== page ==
Collins Pond is a 42-acre body of water located in Windham, Maine (see The Maine Atlas and Gazetteer map 5 D2). It is an impoundment on Ditch Brook, which is the outlet of Little Sebago Lake, via Mill Pond located just upstream of Route 115. The pond can be reached by turning onto Running Brook Road from Route 115 and driving down the hill for 200-300 ft just past house #25 on your right. Park your car on the road shoulder and walk down a short foot path towards a small sandy beach by the pond. I’m not sure that this is a “public” access point but I did not see any No Trespassing signs either. Only small, hand-carried craft such as a canoe or kayak, can be launched from this point. I also noticed a wide forest/four wheeler trail with a fire pit next to the outlet at the other end of the pond. A walk up this trail leads to a huge gravel pit operation. I don’t know if the pond can be accessed from that end. Collins Pond Collins Pond has a maximum depth of 18 ft and a mean depth of 7 ft, which makes it quite shallow. The water is very clear, which is no surprise since its source is Little Sebago Lake. The substrate is clean, consisting mostly of rough sand and small gravel interspersed with boulders. Several dozen camps and year-round houses dot the shoreline. General fishing law applies on this pond (click here for more details). Click here for a depth map and more fisheries information.
Little Moose Pond (a.k.a. Little Pond) is a 33-acre body of water located in Denmark, Maine (see The Maine Atlas and Gazetteer map 4 B3). It can be reached by driving into the town of Denmark located at the southern tip of Moose Pond. Get on West Maine Street (Route 160) going west and cross Moose Pond Brook, which is the outlet of Moose Pond. After a few 100 ft, turn left on Mill Road which quickly turns into a rough but drivable wood road. The pond will appear on your left after 0.8 miles. Access to the water is also rough due to a lack of a public boat launch. It looks like a kind land owner cleared a 50-ft wide by 100-ft long area of trees and shrubs between the road and the pond. Only hand-carried craft, such as a canoe or kayak, can be launched from this point.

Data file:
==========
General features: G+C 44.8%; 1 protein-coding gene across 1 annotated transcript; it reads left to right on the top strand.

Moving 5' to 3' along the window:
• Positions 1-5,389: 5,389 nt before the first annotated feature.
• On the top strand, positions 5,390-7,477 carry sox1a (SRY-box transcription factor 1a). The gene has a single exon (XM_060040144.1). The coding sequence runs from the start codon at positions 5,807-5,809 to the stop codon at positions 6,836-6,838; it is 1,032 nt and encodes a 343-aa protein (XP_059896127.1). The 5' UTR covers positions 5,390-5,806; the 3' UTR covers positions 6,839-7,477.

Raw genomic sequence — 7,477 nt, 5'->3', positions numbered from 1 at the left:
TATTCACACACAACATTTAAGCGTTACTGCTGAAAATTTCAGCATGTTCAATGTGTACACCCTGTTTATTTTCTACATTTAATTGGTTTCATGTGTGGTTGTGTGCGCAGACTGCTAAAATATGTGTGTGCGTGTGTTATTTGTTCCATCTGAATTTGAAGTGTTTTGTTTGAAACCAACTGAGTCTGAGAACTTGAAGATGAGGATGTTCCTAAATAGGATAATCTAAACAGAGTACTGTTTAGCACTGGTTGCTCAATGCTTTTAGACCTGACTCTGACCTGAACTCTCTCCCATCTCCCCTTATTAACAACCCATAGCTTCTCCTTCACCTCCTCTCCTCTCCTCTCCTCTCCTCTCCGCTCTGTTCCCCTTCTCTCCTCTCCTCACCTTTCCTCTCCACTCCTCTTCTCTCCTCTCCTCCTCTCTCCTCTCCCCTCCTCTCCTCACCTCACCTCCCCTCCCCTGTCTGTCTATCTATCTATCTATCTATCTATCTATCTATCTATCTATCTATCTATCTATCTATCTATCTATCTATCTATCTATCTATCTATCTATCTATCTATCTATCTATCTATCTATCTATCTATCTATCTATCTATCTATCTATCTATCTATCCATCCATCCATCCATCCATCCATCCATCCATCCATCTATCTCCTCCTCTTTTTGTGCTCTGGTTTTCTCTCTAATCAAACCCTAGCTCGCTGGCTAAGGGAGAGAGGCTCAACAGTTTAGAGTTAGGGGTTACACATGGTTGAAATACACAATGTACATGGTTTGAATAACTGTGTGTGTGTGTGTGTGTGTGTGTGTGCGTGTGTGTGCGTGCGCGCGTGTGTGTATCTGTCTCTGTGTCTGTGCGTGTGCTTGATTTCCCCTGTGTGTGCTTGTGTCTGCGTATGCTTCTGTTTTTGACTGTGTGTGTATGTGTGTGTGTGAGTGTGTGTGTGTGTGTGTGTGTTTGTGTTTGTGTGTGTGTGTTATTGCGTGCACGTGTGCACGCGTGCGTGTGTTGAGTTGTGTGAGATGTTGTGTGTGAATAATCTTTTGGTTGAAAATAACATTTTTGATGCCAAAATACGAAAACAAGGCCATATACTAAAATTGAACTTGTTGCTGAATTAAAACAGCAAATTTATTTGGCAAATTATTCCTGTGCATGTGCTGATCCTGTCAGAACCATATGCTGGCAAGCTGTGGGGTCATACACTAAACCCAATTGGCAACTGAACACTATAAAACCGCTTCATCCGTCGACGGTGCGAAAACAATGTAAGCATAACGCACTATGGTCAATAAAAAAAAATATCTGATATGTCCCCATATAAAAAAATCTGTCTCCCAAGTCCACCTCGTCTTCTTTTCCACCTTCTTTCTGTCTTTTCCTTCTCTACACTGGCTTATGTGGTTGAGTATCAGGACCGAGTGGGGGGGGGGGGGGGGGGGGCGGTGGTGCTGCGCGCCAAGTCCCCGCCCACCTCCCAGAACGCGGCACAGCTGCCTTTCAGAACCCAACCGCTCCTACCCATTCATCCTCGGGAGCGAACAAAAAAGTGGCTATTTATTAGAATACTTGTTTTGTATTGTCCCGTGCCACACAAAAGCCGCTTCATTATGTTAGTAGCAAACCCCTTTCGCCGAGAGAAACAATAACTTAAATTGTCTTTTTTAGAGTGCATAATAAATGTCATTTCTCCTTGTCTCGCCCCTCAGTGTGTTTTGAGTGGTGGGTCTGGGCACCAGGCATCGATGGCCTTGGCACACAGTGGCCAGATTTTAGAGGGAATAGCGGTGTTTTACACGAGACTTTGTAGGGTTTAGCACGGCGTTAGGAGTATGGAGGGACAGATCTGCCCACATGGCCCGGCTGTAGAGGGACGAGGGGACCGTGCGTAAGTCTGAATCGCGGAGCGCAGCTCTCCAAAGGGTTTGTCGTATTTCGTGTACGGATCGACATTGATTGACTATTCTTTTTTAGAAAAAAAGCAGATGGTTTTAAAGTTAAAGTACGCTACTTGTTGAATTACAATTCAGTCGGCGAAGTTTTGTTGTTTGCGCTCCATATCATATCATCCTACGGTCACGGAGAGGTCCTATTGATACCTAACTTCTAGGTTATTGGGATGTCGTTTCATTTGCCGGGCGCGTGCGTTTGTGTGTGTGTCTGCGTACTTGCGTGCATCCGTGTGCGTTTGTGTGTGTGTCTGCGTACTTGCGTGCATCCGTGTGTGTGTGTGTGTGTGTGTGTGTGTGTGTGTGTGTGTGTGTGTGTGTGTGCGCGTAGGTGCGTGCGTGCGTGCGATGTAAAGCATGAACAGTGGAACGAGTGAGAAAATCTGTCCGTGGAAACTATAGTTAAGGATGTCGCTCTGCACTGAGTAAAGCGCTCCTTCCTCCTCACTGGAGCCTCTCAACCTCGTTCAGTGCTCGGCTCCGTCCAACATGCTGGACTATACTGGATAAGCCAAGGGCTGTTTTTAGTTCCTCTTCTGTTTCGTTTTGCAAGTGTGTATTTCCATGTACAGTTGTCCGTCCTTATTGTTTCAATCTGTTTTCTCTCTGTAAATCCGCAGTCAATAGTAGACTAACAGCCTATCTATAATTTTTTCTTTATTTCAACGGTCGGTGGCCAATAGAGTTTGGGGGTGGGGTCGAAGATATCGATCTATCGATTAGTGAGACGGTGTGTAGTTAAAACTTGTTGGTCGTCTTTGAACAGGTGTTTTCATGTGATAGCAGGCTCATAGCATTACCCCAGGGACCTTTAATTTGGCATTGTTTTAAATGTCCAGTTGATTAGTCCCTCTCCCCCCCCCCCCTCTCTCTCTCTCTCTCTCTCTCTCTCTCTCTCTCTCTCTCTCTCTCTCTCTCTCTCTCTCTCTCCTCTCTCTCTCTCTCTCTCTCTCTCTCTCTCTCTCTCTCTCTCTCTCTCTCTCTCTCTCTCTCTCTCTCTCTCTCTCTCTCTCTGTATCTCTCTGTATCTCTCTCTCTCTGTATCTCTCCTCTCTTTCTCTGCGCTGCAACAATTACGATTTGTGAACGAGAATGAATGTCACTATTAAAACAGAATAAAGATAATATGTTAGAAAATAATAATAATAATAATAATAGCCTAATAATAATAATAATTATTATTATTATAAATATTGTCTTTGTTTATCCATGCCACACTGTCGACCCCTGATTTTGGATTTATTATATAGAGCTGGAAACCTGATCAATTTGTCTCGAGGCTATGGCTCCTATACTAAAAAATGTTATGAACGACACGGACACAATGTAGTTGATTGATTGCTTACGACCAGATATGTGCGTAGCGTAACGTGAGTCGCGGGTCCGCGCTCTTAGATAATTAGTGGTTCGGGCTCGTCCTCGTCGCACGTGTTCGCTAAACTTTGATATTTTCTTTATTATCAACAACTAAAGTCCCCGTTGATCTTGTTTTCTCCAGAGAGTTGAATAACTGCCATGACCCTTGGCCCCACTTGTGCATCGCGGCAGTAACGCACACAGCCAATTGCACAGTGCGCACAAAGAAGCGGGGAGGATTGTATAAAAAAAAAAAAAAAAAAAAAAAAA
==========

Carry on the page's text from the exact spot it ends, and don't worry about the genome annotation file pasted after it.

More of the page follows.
Perley Pond is a 79-acre body of water located in Denmark, Maine (see The Maine Atlas and Gazetteer map 4 B4). Access is available via Hancock Pond Road which runs along the southern shoreline. Beware that the access point is steep and rough and can only accommodate hand-carried craft, such as a canoe or kayak. Cars can be parked on the shoulder of Hancock Pond Road.
Ice Pond (a.k.a. New Harbor Pond) is a 9-acre body of water located in Bristol, Maine (see The Maine Atlas and Gazetteer map 7 C4). Drive south on Route 130 into New Harbor and turn left on Route 32. The short but rough and rutted access road to the pond is located a couple of hundred feet on the left. No parking is possible on Route 32 and the access road can only accommodate one car (a second car would not be able to squeeze by). Only hand-carried craft, such as a canoe or kayak, can be launched from this access point.